Maruti Suzuki India Ltd., India’s biggest carmaker, reported profit that beat analysts’ estimates as a revival in demand in Asia’s third-biggest automobile market led to record sales.
Fourth-quarter net income at Suzuki Motor Corp.’s Indian unit declined 3 percent to 6.4 billion rupees ($122 million) from 6.6 billion rupees a year earlier, the New Delhi-based company said in a statement today. That exceeded the 5.56 billion-rupee median of 43 analysts’ estimates compiled by Bloomberg.
Chief Executive Officer Shinzo Nakanishi is adding new models and expanding diesel engine capacity as demand shifts to cars that run on the fuel, which is cheaper than gasoline in India. The automaker, which introduced its Ertiga van this month, may earn higher margins from the vehicle as it shares a platform and components with Swift and Dzire models, according to Umesh Karne, an analyst at Brics Securities Ltd. in Mumbai.
“Record sales are propelling profit at Maruti as demand increases for higher margin products such as the Swift and also for more expensive diesel models,” said Karne. “We see a slow and steady increase in demand as interest rates come down and consumer sentiment improves.”
Sales rose 17 percent to 114.9 billion rupees, according to the statement. That compares with the 118.1 billion-rupee median of 43 analysts’ estimates compiled by Bloomberg. The automaker expects deliveries to rise by as much as 12 percent in the year started in April, Mayank Pareek, Maruti’s head of sales, told reporters in New Delhi today.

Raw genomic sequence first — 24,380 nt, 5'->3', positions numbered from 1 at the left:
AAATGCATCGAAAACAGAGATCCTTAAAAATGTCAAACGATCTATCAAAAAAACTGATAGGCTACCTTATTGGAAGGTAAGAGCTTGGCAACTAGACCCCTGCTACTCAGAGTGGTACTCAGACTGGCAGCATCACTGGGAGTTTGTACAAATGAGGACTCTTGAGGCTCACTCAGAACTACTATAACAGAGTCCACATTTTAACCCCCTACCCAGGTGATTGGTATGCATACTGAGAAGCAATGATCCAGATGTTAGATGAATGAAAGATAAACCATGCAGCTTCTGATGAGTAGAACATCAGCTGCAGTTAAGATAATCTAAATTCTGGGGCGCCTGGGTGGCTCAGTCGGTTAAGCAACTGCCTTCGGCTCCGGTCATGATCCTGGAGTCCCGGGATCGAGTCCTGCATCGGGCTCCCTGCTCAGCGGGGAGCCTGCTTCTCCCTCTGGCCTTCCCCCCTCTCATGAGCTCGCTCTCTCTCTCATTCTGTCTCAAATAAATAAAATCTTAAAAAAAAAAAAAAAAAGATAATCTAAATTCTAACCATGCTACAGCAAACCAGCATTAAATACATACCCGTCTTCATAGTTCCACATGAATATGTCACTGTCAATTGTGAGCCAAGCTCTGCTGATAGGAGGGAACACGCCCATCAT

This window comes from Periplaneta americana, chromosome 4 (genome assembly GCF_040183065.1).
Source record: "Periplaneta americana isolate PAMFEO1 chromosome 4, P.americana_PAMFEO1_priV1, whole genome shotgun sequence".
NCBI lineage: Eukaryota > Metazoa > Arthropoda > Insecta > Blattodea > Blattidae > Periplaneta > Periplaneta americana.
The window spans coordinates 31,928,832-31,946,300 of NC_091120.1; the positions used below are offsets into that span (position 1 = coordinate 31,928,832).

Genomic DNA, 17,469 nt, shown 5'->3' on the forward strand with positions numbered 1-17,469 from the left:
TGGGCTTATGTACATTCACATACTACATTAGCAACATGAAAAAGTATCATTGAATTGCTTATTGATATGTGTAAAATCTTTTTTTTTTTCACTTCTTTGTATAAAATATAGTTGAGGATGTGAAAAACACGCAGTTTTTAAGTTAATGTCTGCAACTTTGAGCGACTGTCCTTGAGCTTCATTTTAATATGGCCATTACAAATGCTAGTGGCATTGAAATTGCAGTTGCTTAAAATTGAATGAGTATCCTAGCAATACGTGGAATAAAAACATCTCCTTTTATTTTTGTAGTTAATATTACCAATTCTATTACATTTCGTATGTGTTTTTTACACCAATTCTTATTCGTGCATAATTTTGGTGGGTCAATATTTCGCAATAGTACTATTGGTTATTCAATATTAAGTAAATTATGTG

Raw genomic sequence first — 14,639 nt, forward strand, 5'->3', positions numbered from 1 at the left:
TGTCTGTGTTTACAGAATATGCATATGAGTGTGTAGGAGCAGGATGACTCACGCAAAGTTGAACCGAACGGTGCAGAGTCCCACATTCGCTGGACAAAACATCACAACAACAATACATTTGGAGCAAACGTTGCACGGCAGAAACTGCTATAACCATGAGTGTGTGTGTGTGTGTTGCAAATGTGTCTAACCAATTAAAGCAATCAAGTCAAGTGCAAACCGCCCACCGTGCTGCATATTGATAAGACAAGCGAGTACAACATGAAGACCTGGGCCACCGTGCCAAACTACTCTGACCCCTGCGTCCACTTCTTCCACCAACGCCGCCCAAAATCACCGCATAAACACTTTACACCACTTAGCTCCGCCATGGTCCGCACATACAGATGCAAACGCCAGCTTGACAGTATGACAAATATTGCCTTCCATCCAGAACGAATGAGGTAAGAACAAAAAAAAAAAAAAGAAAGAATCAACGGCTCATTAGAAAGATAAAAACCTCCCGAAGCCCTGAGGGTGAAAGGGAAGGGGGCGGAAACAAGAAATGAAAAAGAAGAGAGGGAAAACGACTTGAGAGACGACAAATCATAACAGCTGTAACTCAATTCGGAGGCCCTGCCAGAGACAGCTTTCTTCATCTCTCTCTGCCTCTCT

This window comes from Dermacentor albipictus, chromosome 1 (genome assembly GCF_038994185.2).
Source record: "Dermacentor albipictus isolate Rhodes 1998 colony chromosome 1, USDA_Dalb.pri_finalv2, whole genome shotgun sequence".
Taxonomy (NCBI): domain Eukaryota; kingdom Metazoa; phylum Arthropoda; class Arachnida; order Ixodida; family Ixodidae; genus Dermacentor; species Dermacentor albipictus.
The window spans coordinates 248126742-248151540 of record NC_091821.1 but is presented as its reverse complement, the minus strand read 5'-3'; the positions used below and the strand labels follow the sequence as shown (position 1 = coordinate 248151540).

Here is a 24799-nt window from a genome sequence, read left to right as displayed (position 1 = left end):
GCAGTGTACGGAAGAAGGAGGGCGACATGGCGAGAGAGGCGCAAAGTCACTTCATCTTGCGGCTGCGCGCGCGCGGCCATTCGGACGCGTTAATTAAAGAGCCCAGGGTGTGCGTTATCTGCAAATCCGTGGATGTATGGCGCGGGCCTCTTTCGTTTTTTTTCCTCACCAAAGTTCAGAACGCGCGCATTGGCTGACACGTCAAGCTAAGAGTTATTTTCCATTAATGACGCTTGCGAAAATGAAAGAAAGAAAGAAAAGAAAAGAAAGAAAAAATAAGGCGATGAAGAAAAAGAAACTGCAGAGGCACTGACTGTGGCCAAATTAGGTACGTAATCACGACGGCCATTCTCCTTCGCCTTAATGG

Maruti rose 1 percent to 1,397.45 rupees at the close of a special trading session in Mumbai today, before the earnings were released. The stock has increased 52 percent this year, compared with the benchmark Sensitive Index’s 11 percent gain.
The automaker, 54 percent owned by Suzuki Motor, sold 360,334 vehicles in the quarter, with sales reaching a record in March, Maruti said. Raw material costs increased 18 percent to 88.7 billion rupees, according to the statement.
Industrywide car sales rose to records in January, February and March, after sales had declined 2.3 percent in the nine months ended in December from a year earlier, according to the Society of Indian Automobile Manufacturers.
Maruti’s sales in the nine-month period ended Dec. 31 declined 17 percent because a labor dispute at its Manesar factory resulted in an output loss.
The central bank cut its key interest rate this month for the first time since 2009, seeking to bolster an economy the government estimates expanded 6.9 percent in the 12 months through March, the least in three years.
“Interest rate softening is a positive for the consumer sentiment,” Ajay Seth, chief financial officer of Maruti, told reporters. “But the rise in fuel prices remains a concern.”
The end of government controls sent gasoline prices to a record, prompting more car buyers to opt for vehicles that run on diesel. India’s fuel pricing policy has widened the gap between diesel and gasoline prices to 60 percent from 28 percent in June 2010. India subsidizes diesel, which is used by freight companies and accounts for a higher weight in the inflation index.
Maruti’s sales of diesel vehicles jumped 37 percent in the fourth quarter, while demand for gasoline-powered cars declined by 14 percent, Seth said. The automaker aims to increase diesel engine capacity to 400,000 units annually this fiscal year from 250,000, Nakanishi said in a conference call after the earnings.
The company plans to spend 17 billion rupees to set up a new diesel-engine factory that will be ready by 2014. The plant, near New Delhi, will have a capacity to produce as many as 300,000 engines a year, Seth said.